Another project going great guns is the transformation of the tracks approaching Kings Cross station as part of the East Coast Main Line upgrade programme. With the Werrington dive-under (north of Peterborough) now open, work is progressing “at pace” in the Kings Cross throat to finalise the reopening of the disused third bore of Gasworks Tunnel immediately north of the station.
I’m taking a keen interest in this part of the East Coast project for nostalgic reasons having strong memories of riding local peak hour trains as a lad from the Hertford North line on to the ‘widened tracks’ to Farringdon, Aldersgate (now Barbican) and Moorgate through that most easterly tunnel bore stopping at King Cross York Road station, which sadly has now been completely dismantled.
One project that’s not going quite so well is sorting out Hammersmith Bridge which has been closed to all traffic including cyclists and pedestrians and river traffic prevented from crossing underneath since August 2020. There’s a Hammersmith Bridge Taskforce chaired by Baroness Vere bringing interested parties together including the DfT, TfL, the London Boroughs of Hammersmith and Fulham (who own the bridge), Richmond upon Thames, the Greater London Authority and the Port of London Authority. Part of last year’s DfT Covid funding agreement with TfL included the requirement on the latter to immediately introduce a cross-river ferry service for pedestrians and cyclists but this has proved more involved than expected.
Unlike purchasing processes for PPE, this has had to go through TfL’s proper procurement procedures so inevitably it’s taking some time to come to fruition. The latest update from the Taskforce came out yesterday (Friday) and confirms while the winning tender for the ferry operator is still awaited, stage 1 of the works to repair the bridge to enable a “limited reopening” for pedestrians and cyclists are estimated to take 11 months with stage 2 works taking a further 21 months to allow for “unlimited” pedestrian and cyclist access. Buses and other traffic are unlikely to be back using the bridge for a further 30 months after that, which by my maths means five years from now.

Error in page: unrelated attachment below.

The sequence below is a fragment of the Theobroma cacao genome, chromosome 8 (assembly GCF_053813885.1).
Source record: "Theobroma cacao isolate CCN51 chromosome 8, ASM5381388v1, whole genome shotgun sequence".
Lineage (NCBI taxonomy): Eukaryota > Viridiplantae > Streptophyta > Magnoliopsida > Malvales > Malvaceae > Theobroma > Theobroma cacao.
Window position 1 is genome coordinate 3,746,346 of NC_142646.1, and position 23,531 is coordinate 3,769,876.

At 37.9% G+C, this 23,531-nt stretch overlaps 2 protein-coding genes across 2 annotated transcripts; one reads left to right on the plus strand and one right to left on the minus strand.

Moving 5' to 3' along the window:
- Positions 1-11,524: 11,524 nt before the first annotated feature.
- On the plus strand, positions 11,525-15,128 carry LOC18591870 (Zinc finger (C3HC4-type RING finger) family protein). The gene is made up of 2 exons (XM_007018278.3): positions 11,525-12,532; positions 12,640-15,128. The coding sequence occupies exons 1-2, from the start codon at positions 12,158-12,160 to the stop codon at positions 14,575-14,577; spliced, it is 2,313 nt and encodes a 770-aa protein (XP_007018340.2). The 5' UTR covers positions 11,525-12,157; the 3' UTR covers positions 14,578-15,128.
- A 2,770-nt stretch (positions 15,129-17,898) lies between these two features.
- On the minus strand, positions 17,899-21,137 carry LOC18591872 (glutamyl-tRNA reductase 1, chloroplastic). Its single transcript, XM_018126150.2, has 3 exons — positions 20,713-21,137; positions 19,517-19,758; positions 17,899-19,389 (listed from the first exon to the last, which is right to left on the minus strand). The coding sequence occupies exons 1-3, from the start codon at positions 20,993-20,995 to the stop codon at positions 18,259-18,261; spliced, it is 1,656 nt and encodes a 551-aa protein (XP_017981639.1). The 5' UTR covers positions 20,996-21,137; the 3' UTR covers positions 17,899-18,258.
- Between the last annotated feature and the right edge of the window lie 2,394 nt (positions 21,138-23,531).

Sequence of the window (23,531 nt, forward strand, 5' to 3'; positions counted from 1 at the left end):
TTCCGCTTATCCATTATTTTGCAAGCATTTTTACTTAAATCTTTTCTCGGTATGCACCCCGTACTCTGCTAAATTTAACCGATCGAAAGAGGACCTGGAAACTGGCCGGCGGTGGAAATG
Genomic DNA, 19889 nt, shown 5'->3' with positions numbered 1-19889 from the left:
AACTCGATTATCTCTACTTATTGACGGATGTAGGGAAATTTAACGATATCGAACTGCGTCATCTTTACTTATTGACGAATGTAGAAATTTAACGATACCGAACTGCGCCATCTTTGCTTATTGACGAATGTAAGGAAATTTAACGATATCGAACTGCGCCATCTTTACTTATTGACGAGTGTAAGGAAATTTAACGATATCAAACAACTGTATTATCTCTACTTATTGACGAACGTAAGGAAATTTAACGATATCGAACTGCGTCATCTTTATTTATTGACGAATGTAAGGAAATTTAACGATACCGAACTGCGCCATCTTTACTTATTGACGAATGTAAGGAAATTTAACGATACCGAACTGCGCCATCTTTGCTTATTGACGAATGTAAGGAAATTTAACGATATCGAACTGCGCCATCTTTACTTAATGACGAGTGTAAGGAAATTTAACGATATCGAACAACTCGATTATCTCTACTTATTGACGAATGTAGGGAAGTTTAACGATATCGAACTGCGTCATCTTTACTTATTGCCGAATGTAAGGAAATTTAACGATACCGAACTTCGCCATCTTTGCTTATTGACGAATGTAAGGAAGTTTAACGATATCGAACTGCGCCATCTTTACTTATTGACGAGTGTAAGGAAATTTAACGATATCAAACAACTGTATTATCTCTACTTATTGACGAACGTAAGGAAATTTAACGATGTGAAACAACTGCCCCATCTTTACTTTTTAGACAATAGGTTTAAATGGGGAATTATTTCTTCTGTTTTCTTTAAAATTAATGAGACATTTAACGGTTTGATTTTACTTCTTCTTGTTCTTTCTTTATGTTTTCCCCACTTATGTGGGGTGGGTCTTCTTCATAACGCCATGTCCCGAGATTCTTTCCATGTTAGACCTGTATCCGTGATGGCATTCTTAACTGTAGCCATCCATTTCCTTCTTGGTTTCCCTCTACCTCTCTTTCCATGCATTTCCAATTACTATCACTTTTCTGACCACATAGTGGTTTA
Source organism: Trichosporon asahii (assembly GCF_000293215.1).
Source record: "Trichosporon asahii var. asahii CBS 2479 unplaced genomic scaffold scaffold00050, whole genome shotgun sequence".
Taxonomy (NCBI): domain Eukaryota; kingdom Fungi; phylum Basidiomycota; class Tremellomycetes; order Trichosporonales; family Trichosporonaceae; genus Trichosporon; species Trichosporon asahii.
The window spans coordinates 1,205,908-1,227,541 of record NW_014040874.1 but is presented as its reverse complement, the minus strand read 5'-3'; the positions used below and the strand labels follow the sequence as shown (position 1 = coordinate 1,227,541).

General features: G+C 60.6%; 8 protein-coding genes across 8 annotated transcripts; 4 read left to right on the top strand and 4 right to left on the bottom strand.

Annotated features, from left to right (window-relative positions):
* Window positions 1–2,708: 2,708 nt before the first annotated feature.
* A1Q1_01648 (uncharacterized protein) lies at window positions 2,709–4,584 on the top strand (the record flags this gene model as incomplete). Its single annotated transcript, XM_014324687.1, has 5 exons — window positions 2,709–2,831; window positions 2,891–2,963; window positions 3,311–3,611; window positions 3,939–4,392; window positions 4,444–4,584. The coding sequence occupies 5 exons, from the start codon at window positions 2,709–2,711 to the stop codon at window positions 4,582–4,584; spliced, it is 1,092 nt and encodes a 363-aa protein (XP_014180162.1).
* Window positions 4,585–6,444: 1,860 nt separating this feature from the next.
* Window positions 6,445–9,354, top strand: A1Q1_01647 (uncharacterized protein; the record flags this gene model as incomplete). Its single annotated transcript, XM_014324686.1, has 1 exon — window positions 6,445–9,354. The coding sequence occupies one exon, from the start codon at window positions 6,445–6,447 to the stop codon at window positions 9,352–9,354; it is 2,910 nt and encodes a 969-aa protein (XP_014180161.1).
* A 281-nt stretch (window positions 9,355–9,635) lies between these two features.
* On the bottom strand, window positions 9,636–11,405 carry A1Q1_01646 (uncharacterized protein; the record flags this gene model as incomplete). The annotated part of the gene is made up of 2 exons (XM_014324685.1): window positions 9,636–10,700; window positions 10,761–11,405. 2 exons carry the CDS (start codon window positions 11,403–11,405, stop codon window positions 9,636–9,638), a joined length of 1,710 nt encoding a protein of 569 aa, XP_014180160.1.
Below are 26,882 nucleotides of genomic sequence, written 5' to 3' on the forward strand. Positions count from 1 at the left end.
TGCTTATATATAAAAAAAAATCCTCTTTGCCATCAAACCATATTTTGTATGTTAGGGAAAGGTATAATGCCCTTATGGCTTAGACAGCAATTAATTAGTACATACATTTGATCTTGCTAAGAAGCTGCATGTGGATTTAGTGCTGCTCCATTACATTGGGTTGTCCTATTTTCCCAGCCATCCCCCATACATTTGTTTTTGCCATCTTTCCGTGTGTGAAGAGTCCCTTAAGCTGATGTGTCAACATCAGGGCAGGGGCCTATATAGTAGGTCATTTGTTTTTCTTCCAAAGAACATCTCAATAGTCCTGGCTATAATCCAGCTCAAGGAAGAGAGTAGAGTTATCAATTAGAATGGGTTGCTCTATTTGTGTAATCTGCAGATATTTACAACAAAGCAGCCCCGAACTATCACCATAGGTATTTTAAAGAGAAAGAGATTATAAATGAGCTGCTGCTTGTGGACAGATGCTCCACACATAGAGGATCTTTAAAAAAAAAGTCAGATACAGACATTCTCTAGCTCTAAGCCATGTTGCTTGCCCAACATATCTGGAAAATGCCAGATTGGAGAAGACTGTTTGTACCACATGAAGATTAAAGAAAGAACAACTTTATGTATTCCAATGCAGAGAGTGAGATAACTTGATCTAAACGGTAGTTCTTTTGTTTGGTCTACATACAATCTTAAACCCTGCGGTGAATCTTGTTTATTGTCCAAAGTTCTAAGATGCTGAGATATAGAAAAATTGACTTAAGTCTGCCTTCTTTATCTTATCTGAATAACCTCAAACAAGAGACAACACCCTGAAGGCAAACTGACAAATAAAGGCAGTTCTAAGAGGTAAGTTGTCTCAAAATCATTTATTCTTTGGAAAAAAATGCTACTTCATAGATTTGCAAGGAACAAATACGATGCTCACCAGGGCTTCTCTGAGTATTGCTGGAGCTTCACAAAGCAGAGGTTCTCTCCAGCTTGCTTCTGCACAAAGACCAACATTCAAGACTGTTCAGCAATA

On a more positive note and capturing the air of optimism surrounding this “positive milestone” week, an updated Strategic Transport Projects Review 2 was published on Wednesday by Transport Scotland. The Review looks at all transport modes and “will help to deliver the vision, priorities and outcomes for transport” and “will inform transport investment in Scotland for the next 20 years”.
This is just phase 1 with a second phase report promised for later this year. Phase 1 aims to “help the development of interventions that can embed, support and extend the increase in travel by sustainable travel modes and takes account of the impact of Covid-19”. It includes 20 recommendations against eight themes. Phase 2 will be for the medium and longer term.
Headline grabbers from the 20 recommendations are “development of Glasgow Metro and Edinburgh Mass Transit strategies”, but also up there for public transport fans are “reallocation of road space for buses”and there’s also “reallocation of road space for active travel” so let’s hope there’s no conflict between those two. Also included are “enhancing facilities at major rail stations” and “infrastructure to provide access for all at rail stations”.
Edinburgh’s mass transit strategy “is an enhanced level of public transport provision in the city region including bus rapid transit and tram. It would complement and integrate with the current bus, tram and heavy rail networks, providing improved connectivity“. Initially it’s envisaged improving connections from the north of the city at Granton and through the city centre to the south and east extremities of the city boundary. Longer term it could include a “south suburban railway within the city and a cross-Forth light rail transit system to Fife”. The report points to the excellent bus service in the city but that journey times are long especially at peak times.
The Glasgow Metro is an “umbrella term or brand to describe a new level of public transport provision … within the conurbation. This may include one or more of bus rapid transit, light rail and/or metro rail, with the network complimenting and being integrated with the bus and heavy rail networks”.
For those who like neat colourful tables with lots of words, here’s a summary of what the report’s all about, including, as you can see in green, a sneak inclusion of “Investment in Demand Responsive Transport and Mobility as a Service” because they’re the buzzwords of the decade and you can’t have a report of this status without them.